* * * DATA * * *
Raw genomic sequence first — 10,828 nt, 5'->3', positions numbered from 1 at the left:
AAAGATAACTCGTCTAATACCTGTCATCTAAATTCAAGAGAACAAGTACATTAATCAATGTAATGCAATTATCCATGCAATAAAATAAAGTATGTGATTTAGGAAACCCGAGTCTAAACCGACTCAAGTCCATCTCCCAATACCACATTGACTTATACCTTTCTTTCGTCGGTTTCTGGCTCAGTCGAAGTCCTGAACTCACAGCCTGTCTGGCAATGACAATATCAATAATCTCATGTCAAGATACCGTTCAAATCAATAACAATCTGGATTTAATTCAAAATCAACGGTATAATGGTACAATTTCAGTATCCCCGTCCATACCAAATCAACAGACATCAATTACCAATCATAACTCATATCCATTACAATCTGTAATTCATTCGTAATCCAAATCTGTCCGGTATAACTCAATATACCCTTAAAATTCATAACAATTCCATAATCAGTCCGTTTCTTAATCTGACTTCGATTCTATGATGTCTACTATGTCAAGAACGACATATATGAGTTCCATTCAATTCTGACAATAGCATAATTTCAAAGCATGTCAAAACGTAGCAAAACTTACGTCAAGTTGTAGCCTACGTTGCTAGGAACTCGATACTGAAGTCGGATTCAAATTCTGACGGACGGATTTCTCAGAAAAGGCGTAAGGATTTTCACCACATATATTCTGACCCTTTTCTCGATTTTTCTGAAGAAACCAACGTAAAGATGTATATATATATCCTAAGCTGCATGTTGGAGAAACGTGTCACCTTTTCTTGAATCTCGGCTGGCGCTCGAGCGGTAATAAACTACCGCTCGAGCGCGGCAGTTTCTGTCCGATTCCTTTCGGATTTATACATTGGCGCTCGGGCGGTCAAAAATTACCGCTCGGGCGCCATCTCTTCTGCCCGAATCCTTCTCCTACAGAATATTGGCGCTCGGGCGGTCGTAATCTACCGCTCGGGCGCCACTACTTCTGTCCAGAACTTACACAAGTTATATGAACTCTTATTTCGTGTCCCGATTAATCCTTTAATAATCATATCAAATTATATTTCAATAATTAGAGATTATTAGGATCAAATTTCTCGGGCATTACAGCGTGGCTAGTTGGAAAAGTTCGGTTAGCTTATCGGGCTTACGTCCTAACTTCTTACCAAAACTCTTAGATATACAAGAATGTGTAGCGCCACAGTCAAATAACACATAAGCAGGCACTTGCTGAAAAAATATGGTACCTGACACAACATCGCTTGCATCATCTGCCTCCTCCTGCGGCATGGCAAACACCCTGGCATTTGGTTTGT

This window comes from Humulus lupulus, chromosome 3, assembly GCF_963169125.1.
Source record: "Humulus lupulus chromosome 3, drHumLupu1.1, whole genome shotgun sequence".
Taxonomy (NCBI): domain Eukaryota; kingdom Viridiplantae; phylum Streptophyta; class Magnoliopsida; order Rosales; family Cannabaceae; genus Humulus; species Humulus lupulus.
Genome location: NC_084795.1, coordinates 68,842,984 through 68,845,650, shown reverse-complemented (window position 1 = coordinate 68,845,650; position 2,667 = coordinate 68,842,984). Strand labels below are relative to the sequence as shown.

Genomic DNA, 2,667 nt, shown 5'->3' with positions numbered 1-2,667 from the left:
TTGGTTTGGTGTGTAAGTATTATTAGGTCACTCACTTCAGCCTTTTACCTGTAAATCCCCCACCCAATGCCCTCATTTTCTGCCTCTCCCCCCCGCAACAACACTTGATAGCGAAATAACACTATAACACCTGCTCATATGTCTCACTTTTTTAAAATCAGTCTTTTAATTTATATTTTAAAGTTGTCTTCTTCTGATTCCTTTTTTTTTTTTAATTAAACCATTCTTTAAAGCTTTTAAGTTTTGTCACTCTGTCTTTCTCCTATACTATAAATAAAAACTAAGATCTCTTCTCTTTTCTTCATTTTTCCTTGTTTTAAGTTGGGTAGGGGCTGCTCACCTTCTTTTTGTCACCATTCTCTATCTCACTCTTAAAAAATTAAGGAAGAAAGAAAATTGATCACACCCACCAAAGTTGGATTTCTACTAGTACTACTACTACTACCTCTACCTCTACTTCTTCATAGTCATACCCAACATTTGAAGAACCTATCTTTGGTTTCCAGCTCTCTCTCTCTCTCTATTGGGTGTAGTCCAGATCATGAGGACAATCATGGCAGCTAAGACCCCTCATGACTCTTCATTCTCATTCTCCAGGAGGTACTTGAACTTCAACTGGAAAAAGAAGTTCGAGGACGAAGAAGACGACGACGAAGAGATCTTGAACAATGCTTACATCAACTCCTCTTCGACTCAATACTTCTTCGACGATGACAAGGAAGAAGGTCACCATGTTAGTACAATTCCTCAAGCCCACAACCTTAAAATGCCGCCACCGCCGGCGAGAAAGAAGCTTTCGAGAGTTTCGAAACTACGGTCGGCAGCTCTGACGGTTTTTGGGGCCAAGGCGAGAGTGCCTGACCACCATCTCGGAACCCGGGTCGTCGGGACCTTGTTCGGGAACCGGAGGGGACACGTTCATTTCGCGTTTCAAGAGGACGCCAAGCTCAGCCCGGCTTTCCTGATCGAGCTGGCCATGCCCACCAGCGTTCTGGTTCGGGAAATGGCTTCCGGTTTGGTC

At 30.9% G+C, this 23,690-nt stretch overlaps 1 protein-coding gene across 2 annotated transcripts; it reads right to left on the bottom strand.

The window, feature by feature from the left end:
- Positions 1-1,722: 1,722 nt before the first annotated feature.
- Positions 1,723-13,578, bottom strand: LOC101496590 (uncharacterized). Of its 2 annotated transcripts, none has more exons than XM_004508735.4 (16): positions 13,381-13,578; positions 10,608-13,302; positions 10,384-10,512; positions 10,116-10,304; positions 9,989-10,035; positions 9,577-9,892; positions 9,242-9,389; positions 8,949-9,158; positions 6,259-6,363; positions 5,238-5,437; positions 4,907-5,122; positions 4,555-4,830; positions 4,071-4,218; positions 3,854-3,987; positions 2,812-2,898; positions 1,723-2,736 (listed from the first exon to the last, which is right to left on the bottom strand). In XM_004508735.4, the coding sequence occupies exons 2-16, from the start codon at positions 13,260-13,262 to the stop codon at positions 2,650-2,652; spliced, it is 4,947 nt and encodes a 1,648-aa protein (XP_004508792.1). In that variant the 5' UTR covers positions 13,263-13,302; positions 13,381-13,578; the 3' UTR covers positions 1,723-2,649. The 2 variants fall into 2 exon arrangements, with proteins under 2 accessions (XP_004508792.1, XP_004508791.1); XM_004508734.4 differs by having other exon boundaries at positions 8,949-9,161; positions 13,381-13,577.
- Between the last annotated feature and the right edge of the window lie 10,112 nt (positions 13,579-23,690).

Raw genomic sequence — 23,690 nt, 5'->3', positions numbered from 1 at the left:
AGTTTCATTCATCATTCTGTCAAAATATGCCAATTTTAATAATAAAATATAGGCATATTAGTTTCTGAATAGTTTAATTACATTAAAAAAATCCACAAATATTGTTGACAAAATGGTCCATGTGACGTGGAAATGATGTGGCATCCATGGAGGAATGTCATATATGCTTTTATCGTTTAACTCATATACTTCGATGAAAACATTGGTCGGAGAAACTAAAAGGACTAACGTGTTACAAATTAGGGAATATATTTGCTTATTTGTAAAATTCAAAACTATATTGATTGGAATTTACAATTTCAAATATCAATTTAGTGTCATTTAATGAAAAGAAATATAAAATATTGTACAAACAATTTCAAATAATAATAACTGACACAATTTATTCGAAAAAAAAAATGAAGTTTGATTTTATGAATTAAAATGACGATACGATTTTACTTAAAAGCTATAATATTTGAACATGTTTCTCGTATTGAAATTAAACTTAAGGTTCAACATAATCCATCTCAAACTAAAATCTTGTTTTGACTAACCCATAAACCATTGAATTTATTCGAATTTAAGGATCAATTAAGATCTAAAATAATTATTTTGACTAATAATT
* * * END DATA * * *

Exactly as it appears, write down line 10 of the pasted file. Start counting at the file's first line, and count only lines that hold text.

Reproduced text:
The window, feature by feature from the left end: